After scores of clashes over everything from campaign donors to nasty political ads, the District 11 state Senate race between supervisors Jane Kim and Scott Wiener was too close to call Tuesday night.
The winner replaces termed out state Sen. Mark Leno to represent San Francisco and northern San Mateo County.
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Kim showed up outside of her election night party at Slim’s around 10 p.m. and — despite trailing by around 15,000 votes — celebrated with supporters, including her father.
“We think it’s going to be a very close election,” Kim said. “It’s just like the primary and we pulled through.”
On the night of the June primary, Wiener had the most votes, but days later Kim actually prevailed once all the votes were counted.
Wiener, who maintained the lead as of 11:20 p.m., said, “I feel really good about where we are in my race. I am trying to stay optimistic.”
But like most San Francisco candidates Tuesday, the election of Donald Trump as the next president of the United States seemed to overshadow over his own contest.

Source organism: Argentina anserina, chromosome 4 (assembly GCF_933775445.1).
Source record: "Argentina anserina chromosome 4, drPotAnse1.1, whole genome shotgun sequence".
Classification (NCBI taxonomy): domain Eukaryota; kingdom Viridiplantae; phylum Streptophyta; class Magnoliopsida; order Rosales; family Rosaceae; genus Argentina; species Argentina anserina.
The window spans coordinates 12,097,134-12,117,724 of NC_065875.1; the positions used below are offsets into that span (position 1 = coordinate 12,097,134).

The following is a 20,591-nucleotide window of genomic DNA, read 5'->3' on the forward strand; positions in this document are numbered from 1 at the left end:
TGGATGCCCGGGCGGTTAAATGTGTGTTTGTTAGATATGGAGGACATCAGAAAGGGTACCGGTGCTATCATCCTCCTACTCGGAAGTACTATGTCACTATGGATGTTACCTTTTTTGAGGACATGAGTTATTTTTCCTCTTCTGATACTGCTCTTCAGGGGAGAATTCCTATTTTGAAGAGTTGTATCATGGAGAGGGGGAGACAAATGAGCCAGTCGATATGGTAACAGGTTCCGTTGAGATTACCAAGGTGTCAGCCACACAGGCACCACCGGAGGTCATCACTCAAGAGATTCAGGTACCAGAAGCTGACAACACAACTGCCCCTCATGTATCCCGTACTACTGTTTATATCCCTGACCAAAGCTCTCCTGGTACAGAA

“I’m deeply depressed about what’s happening in the country,” Wiener said.
For the past year Kim and Wiener, both Democrats, have sought to differentiate themselves on a variety of issues. Wiener has played up his accomplishments on transit, such as succeeding to pass legislation to require residential developers to pay a fee to fund Muni, and securing paid parental leave benefits.
Kim, meanwhile, has championed her record on affordable housing, including passing stronger tenant rights measures, and a proposal to make City College tuition free.
Kim and Wiener are products of San Francisco’s two divergent political camps, Kim from the progressive faction and Wiener from the moderate one.
That contrast has played itself on a number of political debates in the past year. Kim opposed building a new jail, while Wiener supported it. Kim opposed Proposition Q while Wiener was one of the co-signers to place it on the ballot.
That measure, backed by wealthy tech investors, expressly bans homeless tent encampments on sidewalks and allows The City to remove them in 24 hours if they offer shelter. But critics of the measure say it will only make life harder for the homeless residents since there isn’t enough shelter for the thousands living on the streets.
Kim opposed both the soda tax and the sales tax to fund Muni and homeless services, also on the November ballot, but Wiener supported both. Kim argued regressive taxes are bad policy.
When it came to campaign finance debates, Wiener criticized Kim for benefiting from spending from the soda industry, while Kim criticized Wiener’s support from real estate investors who oppose rent control, and tech investor Ron Conway.
S.F. Examiner staff writers Michael Barba and Joe Fitzgerald Rodriguez contributed to this report.